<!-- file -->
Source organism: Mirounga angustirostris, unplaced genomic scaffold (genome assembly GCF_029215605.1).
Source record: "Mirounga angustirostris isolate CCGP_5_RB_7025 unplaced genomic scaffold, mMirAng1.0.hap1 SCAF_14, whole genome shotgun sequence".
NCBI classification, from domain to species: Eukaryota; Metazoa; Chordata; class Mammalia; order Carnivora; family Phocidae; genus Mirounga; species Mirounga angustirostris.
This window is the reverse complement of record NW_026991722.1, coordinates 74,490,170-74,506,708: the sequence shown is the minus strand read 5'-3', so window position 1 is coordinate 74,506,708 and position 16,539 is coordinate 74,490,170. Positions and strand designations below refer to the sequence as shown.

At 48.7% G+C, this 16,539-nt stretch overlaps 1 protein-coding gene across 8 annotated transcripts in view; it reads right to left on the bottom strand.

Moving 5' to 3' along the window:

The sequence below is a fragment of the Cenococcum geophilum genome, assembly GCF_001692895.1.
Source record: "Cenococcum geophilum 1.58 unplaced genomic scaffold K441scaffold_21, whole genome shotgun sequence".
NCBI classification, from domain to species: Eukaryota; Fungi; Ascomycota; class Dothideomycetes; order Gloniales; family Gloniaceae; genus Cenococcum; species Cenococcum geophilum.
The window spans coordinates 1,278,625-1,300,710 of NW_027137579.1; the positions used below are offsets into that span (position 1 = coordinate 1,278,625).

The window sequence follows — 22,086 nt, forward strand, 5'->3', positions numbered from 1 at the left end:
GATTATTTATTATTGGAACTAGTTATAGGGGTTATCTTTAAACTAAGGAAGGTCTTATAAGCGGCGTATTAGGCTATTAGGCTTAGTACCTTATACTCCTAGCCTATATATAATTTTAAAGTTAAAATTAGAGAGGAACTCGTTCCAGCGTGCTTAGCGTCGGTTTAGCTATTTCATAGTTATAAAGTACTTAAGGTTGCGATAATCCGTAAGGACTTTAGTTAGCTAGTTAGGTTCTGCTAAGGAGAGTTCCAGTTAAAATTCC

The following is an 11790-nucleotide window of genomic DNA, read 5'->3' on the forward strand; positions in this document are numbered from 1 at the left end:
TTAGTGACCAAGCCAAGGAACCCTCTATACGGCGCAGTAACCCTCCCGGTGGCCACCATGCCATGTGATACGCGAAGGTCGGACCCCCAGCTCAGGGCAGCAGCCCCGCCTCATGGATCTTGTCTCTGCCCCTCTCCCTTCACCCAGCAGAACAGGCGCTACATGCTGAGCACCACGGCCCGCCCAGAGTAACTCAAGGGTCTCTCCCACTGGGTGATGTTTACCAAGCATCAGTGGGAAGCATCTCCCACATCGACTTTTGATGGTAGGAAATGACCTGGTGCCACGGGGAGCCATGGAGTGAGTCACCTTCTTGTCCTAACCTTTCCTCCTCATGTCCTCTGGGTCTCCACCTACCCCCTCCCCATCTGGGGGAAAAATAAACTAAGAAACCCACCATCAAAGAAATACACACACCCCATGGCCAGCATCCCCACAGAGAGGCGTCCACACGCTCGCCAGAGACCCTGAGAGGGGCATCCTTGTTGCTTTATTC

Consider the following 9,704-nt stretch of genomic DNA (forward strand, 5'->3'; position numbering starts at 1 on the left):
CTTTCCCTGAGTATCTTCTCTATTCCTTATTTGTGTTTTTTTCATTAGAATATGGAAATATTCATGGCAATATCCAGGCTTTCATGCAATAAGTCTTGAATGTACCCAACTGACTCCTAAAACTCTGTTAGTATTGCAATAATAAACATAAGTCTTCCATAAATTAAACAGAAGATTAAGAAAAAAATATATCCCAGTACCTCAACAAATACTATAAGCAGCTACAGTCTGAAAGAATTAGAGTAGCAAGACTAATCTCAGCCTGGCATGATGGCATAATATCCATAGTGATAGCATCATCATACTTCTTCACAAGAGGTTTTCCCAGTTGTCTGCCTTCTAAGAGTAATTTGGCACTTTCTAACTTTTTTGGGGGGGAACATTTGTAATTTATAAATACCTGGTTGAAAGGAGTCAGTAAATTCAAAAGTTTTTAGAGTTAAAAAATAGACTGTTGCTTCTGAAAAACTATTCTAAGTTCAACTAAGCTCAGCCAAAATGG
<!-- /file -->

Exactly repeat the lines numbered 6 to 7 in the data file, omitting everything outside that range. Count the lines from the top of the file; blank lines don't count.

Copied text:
Moving 5' to 3' along the window:

The sequence below is a fragment of the Cenococcum geophilum genome, assembly GCF_001692895.1.